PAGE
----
Governor Mitt Romney: It can employ some people for a time, but it can’t sustain an economy, not for the long term. It can’t pull the whole cart if you will because at some point, the money runs out. But an assistance program that helps unleash free enterprise can create enduring prosperity.”

ABERNETHY: The calls at the UN for outlawing offensive speech produced strong defenses of such speech not only by President Obama but also from leaders in the American Muslim community.

I want to explore that with Kim Lawton, managing editor of this program, and Haris Tarin, director of the Washington office of the Muslim Public Affairs Council.

Haris, how are you trying to persuade, how are American Muslims trying to persuade other Muslims around the world that putting any kind of limit on free speech is dangerous?

HARIS TARIN (Muslim Public Affairs Council): Well, I think the first way we’re trying to convince fellow Muslims of this is the fact that the idea of free speech is a foundational part of the Quran itself. We don’t only believe that in terms of Americans and our belief in the Constitution , but the Quran challenges folks to engage in dialogue and in discourse, challenges people of the same faith and various different faiths, as well. So it’s foundational to the text of Islam, we believe. The Quran actually records insults to the Prophet Muhammad himself and challenges people to engage in that discourse. So I think it’s foundational not only to the Constitution but to our sacred texts, as well.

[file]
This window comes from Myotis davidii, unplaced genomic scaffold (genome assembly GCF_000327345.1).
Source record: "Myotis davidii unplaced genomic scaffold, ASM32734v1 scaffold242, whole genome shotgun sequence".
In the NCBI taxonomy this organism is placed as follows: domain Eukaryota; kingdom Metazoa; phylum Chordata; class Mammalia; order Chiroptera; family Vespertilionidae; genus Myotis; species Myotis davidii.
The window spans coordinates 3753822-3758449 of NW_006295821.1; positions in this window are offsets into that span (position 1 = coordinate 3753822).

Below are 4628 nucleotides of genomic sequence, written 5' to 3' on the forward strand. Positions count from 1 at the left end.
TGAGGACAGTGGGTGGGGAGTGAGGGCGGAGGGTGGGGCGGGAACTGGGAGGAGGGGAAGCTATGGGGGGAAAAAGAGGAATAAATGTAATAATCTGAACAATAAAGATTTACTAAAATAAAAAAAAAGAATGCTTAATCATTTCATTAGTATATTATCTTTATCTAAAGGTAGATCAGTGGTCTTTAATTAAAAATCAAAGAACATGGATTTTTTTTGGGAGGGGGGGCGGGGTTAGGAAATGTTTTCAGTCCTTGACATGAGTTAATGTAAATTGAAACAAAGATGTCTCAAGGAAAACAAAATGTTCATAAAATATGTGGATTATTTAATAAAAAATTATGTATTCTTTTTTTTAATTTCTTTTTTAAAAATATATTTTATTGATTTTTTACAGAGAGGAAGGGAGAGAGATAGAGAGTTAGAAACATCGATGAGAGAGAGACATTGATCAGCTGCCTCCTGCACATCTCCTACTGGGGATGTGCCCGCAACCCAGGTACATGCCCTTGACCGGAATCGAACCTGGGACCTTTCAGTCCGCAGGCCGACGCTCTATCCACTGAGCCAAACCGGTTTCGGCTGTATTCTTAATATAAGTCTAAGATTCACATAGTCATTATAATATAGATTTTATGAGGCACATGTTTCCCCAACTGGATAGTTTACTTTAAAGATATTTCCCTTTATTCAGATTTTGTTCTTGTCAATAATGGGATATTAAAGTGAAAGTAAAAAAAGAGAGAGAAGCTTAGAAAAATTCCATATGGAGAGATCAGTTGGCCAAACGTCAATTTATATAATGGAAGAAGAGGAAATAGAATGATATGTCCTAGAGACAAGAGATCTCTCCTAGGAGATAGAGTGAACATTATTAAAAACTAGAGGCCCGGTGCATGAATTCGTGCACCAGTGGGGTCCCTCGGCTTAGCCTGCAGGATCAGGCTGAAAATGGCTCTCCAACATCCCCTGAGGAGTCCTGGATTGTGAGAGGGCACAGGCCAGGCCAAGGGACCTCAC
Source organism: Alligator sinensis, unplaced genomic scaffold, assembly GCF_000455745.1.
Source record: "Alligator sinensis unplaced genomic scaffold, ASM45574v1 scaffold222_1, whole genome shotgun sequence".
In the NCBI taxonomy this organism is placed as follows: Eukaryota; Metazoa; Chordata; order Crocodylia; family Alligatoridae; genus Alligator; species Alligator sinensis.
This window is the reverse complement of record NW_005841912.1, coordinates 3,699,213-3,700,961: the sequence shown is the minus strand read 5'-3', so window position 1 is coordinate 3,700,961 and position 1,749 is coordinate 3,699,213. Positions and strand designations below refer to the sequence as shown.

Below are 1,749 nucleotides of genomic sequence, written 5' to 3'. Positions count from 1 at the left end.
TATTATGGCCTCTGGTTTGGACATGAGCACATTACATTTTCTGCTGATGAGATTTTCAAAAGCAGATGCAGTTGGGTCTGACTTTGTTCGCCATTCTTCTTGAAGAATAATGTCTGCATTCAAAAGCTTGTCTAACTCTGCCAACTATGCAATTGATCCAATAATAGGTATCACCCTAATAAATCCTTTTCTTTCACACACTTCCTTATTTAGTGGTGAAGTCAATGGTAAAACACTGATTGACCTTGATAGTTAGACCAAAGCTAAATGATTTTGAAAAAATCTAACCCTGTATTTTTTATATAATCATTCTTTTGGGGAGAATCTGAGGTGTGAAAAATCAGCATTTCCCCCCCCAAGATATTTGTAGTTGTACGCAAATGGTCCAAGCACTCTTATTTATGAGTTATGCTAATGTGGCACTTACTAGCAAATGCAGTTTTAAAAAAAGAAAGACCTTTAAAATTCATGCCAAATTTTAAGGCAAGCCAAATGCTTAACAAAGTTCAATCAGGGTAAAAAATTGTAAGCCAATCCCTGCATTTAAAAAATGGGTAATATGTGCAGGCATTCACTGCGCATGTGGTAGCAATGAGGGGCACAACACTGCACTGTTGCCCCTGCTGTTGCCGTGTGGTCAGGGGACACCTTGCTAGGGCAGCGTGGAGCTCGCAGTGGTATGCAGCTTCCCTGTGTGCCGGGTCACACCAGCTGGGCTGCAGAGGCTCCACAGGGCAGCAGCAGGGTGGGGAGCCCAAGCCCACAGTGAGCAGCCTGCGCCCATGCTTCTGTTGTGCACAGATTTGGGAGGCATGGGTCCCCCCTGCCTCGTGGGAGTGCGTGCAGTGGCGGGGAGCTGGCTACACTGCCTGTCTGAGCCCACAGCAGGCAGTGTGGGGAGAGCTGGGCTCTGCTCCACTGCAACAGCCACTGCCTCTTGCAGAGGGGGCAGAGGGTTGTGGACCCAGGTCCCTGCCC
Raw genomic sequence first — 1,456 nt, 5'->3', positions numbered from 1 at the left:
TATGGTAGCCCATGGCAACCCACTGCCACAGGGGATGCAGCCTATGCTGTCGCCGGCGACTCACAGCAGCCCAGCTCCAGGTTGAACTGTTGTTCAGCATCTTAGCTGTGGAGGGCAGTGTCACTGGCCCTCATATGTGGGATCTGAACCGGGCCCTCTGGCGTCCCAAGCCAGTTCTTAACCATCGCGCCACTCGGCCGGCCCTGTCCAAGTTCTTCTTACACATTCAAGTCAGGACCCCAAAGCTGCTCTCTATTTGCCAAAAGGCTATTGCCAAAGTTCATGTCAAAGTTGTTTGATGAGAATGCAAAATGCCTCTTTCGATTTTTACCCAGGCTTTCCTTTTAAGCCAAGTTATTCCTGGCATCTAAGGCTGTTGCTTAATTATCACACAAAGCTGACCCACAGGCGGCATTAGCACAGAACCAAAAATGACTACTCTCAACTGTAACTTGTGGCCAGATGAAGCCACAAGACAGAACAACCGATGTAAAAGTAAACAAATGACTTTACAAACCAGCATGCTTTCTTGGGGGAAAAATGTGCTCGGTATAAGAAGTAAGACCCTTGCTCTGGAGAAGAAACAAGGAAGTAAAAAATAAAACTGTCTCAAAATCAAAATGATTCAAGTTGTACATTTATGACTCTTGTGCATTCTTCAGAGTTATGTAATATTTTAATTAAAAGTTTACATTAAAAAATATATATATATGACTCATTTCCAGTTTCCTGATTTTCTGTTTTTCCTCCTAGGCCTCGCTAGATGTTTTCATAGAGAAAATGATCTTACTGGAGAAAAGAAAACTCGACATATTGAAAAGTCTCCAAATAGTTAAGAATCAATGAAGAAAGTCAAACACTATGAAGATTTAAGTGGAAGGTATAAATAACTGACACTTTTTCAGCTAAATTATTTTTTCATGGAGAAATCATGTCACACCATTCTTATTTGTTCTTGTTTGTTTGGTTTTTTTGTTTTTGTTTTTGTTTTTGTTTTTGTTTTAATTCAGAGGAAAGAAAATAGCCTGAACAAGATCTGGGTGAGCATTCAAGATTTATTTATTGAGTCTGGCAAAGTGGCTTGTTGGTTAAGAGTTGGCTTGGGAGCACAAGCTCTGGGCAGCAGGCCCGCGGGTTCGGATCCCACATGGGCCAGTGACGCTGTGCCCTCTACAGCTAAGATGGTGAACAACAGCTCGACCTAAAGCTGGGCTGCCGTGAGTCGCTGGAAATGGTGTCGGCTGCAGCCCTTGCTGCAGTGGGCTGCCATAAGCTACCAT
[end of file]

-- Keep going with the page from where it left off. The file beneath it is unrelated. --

ABERNETHY: Are you getting anywhere with that argument?

Haris Tarin, Muslim Public Affairs CouncilTARIN: I think we are. We are. We’ve put out several videos in various languages, in Dari, in Pashto, Arabic, Somali, and they’ve gotten close to a million views by folks in the Muslim world, and we’ve gotten a very positive response, especially from young people who went out on to the streets of Cairo, of Tunis, of Libya to ask for their right for free speech, to begin with.

KIM LAWTON, managing editor: I’ve been struck also, I’ve been following this debate for a while, and it’s not just Muslim-majority countries that are pushing for these restrictions on defamation against religion, although they’ve been at the forefront of it, but it’s an idea that also has traction in some African and Latin American countries, where people have this idea that religion is somehow different and that you shouldn’t insult religion and in fact, you know, even in Western Europe, there’s some—already it’s against the law to deny the Holocaust in many European countries. So our notion of free speech, especially when it comes to religion, is not shared around the world.